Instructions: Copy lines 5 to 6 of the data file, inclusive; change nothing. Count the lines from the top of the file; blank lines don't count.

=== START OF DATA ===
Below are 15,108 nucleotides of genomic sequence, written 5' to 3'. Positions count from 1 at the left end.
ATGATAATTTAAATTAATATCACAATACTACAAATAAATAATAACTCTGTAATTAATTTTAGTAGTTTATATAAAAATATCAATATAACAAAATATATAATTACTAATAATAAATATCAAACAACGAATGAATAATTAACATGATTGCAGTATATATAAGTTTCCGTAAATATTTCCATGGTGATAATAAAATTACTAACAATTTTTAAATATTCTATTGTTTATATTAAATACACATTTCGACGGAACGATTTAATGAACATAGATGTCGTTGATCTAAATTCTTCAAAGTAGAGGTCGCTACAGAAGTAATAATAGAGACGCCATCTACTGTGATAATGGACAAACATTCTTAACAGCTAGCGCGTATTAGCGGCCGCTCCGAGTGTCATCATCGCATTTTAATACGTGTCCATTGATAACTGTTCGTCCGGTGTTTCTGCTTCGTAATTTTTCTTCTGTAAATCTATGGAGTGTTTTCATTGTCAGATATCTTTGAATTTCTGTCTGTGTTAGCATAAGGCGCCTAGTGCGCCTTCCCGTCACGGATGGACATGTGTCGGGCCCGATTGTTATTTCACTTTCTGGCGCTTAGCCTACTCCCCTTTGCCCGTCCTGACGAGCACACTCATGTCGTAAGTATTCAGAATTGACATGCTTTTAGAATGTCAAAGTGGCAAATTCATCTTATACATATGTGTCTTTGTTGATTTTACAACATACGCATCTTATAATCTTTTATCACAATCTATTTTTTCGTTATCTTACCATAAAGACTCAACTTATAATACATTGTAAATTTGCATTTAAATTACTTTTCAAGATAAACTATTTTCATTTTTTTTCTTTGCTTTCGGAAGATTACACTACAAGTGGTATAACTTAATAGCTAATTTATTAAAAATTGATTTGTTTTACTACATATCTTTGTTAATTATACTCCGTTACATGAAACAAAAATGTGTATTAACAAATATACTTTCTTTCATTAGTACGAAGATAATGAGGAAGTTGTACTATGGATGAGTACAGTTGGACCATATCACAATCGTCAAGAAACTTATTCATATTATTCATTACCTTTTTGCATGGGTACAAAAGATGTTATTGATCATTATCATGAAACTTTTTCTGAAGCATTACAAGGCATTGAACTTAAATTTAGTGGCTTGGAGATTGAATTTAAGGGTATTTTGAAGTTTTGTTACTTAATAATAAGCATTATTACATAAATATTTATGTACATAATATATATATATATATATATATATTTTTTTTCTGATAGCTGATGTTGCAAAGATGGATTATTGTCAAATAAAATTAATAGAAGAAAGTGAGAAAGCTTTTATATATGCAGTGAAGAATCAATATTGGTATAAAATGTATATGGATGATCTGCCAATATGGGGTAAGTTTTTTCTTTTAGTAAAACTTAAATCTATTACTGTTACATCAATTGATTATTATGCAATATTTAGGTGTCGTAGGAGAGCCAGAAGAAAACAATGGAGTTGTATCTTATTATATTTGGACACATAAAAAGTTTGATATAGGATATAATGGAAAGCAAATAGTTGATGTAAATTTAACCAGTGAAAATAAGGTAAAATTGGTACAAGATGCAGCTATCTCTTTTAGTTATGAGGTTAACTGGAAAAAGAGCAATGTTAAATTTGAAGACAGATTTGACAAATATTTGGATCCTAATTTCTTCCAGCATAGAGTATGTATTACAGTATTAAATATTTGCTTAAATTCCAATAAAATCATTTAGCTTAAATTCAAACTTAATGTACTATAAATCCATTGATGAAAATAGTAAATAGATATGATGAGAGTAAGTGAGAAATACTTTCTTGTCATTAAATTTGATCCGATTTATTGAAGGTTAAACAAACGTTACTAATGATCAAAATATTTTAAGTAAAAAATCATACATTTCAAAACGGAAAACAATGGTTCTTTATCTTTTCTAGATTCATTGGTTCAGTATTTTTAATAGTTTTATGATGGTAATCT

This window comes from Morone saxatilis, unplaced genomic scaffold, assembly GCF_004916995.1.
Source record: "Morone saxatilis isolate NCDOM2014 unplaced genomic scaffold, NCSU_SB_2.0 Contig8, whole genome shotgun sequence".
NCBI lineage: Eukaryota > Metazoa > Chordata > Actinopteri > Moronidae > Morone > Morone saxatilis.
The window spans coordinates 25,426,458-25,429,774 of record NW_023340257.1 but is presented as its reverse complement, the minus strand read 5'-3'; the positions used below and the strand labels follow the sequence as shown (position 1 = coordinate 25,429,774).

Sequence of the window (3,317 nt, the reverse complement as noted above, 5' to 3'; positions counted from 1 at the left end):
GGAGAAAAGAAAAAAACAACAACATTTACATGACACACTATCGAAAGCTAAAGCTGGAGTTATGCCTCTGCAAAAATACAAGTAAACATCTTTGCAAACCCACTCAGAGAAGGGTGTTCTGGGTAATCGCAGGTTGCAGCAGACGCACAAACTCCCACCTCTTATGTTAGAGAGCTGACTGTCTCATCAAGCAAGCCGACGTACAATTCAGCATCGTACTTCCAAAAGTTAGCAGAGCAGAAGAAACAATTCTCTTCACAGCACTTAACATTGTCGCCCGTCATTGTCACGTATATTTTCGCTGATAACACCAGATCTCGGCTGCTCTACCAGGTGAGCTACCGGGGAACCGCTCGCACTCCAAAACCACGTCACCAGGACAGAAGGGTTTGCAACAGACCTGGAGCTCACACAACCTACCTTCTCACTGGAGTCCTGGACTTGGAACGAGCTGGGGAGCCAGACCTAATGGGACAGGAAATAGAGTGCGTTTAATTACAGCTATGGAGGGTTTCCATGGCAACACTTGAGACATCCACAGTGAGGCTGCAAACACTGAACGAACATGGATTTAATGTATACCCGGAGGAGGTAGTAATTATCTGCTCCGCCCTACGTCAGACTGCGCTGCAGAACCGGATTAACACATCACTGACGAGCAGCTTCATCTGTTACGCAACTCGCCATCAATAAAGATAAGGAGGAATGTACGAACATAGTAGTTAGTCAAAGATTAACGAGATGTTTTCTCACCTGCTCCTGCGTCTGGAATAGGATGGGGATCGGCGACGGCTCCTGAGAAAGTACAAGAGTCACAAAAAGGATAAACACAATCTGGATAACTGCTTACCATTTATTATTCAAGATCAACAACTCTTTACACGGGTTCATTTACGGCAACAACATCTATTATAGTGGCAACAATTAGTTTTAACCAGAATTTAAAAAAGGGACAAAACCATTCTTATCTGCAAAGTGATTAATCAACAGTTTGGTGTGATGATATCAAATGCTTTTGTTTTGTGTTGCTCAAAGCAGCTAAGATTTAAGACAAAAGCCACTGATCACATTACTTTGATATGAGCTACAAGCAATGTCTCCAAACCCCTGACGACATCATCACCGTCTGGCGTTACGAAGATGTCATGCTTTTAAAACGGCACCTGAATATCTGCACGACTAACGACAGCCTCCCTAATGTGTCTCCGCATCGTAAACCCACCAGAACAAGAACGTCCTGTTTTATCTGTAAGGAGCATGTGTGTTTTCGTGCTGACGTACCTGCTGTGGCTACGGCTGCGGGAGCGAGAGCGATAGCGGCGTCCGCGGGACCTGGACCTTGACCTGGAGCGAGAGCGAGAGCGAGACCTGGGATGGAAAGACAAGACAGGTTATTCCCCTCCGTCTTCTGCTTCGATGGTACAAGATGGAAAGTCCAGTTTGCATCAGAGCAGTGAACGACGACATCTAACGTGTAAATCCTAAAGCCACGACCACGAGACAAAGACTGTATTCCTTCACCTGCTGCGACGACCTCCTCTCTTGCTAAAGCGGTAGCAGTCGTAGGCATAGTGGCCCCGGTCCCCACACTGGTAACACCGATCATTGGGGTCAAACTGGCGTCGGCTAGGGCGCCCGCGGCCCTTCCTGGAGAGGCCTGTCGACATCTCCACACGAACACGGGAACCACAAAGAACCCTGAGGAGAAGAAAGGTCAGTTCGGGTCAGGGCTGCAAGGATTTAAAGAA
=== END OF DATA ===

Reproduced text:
NCBI lineage: Eukaryota > Metazoa > Chordata > Actinopteri > Moronidae > Morone > Morone saxatilis.
The window spans coordinates 25,426,458-25,429,774 of record NW_023340257.1 but is presented as its reverse complement, the minus strand read 5'-3'; the positions used below and the strand labels follow the sequence as shown (position 1 = coordinate 25,429,774).